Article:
Former House majority leader Tom DeLay was indicted by a Travis County grand jury on money laundering charges in 2005. The Texas Court of Criminal Appeals overturned his conviction last year, but the indictment destroyed his political career.
DeLay spoke at a legal seminar at the South Texas College of Law this Saturday. The focus was on the grand jury system — a system Delay says is in serious need of reform.
Former House Speaker Tom Delay speaks at South Texas College of Law.
“And it ought to be looked at, hopefully by the people that are involved in it,” he says. “But my impression is, nobody in the legal profession wants to mess up their little world. They like it like they have it.”
DeLay is not the only one calling for changes.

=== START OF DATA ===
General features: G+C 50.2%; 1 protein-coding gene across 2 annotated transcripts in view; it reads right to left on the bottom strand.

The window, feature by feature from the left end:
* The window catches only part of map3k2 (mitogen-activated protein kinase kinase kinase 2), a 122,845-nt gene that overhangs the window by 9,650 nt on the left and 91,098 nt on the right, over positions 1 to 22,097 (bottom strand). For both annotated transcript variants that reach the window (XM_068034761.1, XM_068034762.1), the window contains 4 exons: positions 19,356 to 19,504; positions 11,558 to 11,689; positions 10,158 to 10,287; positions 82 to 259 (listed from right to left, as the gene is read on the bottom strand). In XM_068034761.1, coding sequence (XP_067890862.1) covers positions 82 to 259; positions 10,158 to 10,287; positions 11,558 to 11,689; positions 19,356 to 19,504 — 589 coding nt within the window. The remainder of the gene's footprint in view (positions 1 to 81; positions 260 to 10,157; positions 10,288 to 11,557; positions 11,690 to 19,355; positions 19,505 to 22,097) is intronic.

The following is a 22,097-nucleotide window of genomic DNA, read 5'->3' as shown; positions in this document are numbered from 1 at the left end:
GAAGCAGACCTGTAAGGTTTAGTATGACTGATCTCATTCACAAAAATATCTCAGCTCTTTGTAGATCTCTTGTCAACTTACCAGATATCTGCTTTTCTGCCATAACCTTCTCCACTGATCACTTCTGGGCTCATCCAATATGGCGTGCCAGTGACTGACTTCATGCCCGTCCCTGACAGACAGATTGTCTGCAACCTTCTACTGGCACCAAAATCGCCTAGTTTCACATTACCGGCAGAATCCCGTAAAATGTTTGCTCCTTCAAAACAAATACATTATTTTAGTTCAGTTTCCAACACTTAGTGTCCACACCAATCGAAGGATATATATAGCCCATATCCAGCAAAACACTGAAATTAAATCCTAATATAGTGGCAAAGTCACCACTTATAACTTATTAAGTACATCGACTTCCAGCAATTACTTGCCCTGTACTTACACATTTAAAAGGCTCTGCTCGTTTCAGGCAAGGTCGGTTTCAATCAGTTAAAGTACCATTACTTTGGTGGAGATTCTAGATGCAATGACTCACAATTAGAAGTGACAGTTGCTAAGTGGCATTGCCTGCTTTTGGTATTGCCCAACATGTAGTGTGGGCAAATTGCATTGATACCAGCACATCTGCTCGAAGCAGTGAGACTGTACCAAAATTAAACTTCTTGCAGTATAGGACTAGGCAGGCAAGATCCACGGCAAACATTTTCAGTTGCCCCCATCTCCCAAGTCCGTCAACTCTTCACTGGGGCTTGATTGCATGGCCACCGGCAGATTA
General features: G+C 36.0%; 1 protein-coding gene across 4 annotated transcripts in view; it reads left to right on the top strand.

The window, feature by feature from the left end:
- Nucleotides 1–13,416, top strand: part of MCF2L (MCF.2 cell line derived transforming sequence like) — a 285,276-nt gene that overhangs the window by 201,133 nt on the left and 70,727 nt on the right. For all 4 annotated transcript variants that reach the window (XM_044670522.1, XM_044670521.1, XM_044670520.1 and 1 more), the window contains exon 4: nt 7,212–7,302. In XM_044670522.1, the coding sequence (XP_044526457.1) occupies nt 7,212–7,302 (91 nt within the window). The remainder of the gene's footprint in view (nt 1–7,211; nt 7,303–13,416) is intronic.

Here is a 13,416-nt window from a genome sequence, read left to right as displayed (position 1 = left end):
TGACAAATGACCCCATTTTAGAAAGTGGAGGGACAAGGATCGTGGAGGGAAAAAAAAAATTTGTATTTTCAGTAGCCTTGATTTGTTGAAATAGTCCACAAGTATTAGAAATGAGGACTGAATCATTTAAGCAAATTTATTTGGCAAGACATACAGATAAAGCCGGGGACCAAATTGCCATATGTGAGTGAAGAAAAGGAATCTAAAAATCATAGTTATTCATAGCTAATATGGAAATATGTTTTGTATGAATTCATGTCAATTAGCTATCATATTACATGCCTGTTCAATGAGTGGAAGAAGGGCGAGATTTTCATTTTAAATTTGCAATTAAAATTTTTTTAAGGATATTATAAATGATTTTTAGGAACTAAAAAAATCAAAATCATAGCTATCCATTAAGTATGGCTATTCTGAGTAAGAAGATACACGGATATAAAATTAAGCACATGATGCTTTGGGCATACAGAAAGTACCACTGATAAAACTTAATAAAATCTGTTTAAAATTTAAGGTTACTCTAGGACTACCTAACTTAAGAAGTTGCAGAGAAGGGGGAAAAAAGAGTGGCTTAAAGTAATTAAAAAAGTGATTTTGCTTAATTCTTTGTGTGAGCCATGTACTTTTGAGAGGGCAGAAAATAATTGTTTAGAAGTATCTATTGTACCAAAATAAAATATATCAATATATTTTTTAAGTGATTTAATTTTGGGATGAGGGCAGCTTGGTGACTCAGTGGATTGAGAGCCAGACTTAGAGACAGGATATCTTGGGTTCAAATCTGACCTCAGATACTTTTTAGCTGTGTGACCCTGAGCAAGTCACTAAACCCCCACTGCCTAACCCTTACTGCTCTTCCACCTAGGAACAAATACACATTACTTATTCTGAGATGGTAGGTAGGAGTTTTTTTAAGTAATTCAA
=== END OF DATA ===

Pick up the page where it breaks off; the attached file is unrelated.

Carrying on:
The deaths of several young black men at the hands of police — and the decision by grand juries not to indict them — has sparked a national discussion.
One question: Why aren’t more police officers indicted?
Harris County Assistant District Attorney Bill Exley says that question presupposes the officers violated the law.
“The other conclusion that you could consider drawing is, maybe we have a very well-educated, highly trained, healthy, law-abiding law enforcement,” Exley says. “And the reason they’re not indicted is because they are following the law.”
DeLay did not offer an opinion on the grand juries who decided not to indict police officers. But he did have an opinion on the Rick Perry case.
After his own indictment, Delay says he warned Perry that this could happen to any Republican in Texas.
He says since it ended his political career, it will most likely impact Perry’s possible run for president.